New Scotland Street Chapter 56: Cryptological anthropology

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On putting down the telephone receiver, Angus took a deep breath.Through no fault of his own he had stumbled into a Kafkaesque situationin which he had a dead cat on his hands and no idea of how to dispose of it legally, and, importantly for him, decently.

Now, surveying the corpse on the table, he felt as if he were a character from one of Patricia Highsmith’s chilling novels – landed with a body and needing to dispose of it before Nemesis struck. Winged Nemesis, armed with her dagger, was constantly on the look-out for people with bodies on their hands, her radar being finely tuned, perhaps, to the waves of anxiety emanating from such people – and remorseless was she in her stalking of them once alerted to their presence.

It was Domenica who had suggested to him that he should telephone officialdom for advice. He had tried that, and now he went through to her study to report to her that he had failed. When he entered her room, a book-lined retreat in which Domenica conducted her anthropological research, he found her sitting at her desk, reading an article from the Journal of the Royal Anthropological Institute.

She looked up as Angus came in. “This is fascinating,” she said, gesturing to the journal in front of her. “Cryptological anthropology. What do you think that entails?”

“Decrypting things,” said Angus.

“Well, yes. But what precisely?”

Angus shrugged. “The things that people do.”

Domenica shook her head. “That’s the task of anthropology as a whole. This is a specialised branch of it.” She paused. “Language. It’s the decrypting of language with the intention of finding out about the people who spoke it.”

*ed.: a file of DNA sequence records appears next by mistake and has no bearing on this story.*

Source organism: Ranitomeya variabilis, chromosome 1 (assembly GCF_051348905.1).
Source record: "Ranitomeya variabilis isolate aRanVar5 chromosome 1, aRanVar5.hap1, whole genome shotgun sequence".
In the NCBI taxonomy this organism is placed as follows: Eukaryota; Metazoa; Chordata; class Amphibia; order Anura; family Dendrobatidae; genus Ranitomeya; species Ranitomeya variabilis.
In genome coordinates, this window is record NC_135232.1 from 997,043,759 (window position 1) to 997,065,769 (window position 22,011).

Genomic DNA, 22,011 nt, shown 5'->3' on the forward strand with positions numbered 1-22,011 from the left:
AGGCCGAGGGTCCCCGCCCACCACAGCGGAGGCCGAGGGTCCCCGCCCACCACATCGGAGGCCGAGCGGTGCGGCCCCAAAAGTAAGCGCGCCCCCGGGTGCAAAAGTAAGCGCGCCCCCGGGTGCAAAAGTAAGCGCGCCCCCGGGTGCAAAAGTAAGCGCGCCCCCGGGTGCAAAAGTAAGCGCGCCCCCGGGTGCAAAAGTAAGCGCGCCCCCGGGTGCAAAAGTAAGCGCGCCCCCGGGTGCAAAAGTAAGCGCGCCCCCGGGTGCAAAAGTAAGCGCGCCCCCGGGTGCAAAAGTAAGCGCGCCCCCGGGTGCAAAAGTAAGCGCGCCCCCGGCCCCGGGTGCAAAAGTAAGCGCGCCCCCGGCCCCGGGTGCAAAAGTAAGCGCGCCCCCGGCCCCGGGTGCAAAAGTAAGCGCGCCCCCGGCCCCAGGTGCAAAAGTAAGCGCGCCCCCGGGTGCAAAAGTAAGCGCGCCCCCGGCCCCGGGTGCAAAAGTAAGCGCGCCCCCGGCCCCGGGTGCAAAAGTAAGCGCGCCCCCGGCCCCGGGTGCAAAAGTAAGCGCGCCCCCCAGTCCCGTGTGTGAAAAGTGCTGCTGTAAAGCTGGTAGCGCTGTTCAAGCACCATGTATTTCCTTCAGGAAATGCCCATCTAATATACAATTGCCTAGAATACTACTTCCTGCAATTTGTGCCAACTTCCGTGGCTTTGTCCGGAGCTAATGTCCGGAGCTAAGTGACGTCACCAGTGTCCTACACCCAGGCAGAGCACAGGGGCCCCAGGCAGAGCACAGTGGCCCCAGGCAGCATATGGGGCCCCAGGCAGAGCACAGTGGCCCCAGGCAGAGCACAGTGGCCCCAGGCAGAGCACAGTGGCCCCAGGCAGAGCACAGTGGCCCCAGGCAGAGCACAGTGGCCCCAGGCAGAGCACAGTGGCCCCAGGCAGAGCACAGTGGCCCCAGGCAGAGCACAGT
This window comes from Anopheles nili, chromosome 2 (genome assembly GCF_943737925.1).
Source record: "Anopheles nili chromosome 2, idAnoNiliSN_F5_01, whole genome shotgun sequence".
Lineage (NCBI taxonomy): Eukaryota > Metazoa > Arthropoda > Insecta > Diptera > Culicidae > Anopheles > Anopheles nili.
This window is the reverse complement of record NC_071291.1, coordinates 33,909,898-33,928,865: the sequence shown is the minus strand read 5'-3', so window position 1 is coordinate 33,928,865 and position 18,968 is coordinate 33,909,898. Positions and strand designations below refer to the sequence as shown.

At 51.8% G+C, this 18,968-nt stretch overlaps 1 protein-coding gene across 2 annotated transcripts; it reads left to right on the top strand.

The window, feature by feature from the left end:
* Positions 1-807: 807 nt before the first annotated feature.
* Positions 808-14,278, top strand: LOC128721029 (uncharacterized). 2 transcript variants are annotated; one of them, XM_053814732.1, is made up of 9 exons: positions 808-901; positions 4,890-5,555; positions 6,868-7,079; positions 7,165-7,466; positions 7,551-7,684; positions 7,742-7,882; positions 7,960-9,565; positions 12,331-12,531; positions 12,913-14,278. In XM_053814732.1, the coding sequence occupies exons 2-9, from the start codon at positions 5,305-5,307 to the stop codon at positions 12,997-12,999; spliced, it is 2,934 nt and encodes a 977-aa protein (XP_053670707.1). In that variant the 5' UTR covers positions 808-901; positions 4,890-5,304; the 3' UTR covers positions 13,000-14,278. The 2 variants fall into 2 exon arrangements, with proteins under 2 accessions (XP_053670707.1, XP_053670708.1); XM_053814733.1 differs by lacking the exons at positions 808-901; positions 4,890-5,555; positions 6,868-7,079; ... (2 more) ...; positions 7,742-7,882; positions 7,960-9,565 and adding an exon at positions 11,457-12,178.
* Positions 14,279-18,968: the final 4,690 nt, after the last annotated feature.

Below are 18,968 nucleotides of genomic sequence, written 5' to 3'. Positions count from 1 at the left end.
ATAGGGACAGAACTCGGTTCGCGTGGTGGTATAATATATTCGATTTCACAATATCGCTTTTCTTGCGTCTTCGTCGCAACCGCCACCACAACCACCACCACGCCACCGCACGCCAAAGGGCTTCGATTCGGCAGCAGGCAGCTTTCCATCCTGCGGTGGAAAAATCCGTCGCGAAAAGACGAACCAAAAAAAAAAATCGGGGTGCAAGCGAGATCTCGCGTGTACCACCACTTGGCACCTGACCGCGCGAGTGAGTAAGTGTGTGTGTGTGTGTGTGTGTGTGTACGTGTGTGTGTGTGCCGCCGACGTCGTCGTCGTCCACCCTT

“I see,” said Angus.

“Quite fascinating,” Domenica continued. “It’s a relatively new discipline.”

Angus glanced over her shoulder at the journal cover. Ideographic signs in Linear B, he read. A new conjecture as to social relation categorization terms.

“Linear B? Wasn’t that very early Greek?”

Domenica nodded. “It was. Tremendously early.”

“So not something one hears today in the tavernas of Kos?”

Domenica laughed. “Certainly not. You would definitely not be understood should you attempt to order your retsina in Linear B. They would look blank, I imagine.” She paused. “Just as the Greeks at first looked blank when British officers addressed them in classical Greek in the War. Patrick Leigh Fermor and the like. They were classicists.”

“Brave men,” said Angus.

“Oh, they were,” said Domenica. “And some of them were Scots. I met one of them. Ian Ross. A great man. He hid up in the mountains and blew up bridges with the Greek resistance. He was very courageous – if the Germans had caught him, they would have shot him out of hand.”

Angus ran an eye down the journal’s list of contents. One of the articles stood out. Rongorongo Decoded at Last. He looked quizzically at Domenica. “Rongorongo?”

Domenica raised an eyebrow. “That,” she said, “is debatable.”

“Not everyone agrees?”

“I hae ma doots,” she said. “I could be wrong, but …”

“But what’s Rongorongo?” asked Angus.

Domenica explained that it was the script found on artefacts removed from Easter Island. “It consists of glyphs,” she said. “Most of them are etched on wooden items.”

“And nobody can work out what they say?”

She nodded. “The glyphs are written according to a system of reverse boustrophedon – that is, each line goes in the opposite direction from the one above it, and alternate lines are back-to-front. That’s a boustrophedon for you, Angus.” She paused, and then added, “Rather like a contemporary novel.”

“And the glyphs themselves?”